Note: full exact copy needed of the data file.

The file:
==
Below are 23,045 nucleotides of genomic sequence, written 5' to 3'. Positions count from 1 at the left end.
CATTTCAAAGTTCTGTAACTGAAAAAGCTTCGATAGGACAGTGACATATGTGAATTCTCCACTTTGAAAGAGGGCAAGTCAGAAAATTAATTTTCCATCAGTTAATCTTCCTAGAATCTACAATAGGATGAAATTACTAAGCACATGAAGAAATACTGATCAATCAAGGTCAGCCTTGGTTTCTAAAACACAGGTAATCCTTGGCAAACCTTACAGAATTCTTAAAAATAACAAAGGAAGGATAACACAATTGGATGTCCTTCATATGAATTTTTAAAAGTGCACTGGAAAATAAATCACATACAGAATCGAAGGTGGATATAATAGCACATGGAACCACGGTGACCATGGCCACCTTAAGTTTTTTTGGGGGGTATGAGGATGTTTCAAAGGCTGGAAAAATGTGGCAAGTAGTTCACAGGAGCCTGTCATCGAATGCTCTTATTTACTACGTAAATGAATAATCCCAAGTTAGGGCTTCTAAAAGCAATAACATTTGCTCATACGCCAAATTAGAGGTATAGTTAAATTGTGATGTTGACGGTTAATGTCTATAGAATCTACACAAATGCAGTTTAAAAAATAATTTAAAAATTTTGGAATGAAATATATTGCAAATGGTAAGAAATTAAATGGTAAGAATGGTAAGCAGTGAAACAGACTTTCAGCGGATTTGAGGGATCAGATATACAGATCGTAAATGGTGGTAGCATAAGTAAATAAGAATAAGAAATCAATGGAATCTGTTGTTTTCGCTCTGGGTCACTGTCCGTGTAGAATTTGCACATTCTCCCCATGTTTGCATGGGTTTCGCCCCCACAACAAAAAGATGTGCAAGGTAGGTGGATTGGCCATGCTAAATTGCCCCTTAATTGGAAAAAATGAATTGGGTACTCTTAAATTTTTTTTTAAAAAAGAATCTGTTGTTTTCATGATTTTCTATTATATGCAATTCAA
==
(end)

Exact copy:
Below are 23,045 nucleotides of genomic sequence, written 5' to 3'. Positions count from 1 at the left end.
CATTTCAAAGTTCTGTAACTGAAAAAGCTTCGATAGGACAGTGACATATGTGAATTCTCCACTTTGAAAGAGGGCAAGTCAGAAAATTAATTTTCCATCAGTTAATCTTCCTAGAATCTACAATAGGATGAAATTACTAAGCACATGAAGAAATACTGATCAATCAAGGTCAGCCTTGGTTTCTAAAACACAGGTAATCCTTGGCAAACCTTACAGAATTCTTAAAAATAACAAAGGAAGGATAACACAATTGGATGTCCTTCATATGAATTTTTAAAAGTGCACTGGAAAATAAATCACATACAGAATCGAAGGTGGATATAATAGCACATGGAACCACGGTGACCATGGCCACCTTAAGTTTTTTTGGGGGGTATGAGGATGTTTCAAAGGCTGGAAAAATGTGGCAAGTAGTTCACAGGAGCCTGTCATCGAATGCTCTTATTTACTACGTAAATGAATAATCCCAAGTTAGGGCTTCTAAAAGCAATAACATTTGCTCATACGCCAAATTAGAGGTATAGTTAAATTGTGATGTTGACGGTTAATGTCTATAGAATCTACACAAATGCAGTTTAAAAAATAATTTAAAAATTTTGGAATGAAATATATTGCAAATGGTAAGAAATTAAATGGTAAGAATGGTAAGCAGTGAAACAGACTTTCAGCGGATTTGAGGGATCAGATATACAGATCGTAAATGGTGGTAGCATAAGTAAATAAGAATAAGAAATCAATGGAATCTGTTGTTTTCGCTCTGGGTCACTGTCCGTGTAGAATTTGCACATTCTCCCCATGTTTGCATGGGTTTCGCCCCCACAACAAAAAGATGTGCAAGGTAGGTGGATTGGCCATGCTAAATTGCCCCTTAATTGGAAAAAATGAATTGGGTACTCTTAAATTTTTTTTTAAAAAAGAATCTGTTGTTTTCATGATTTTCTATTATATGCAATTCAA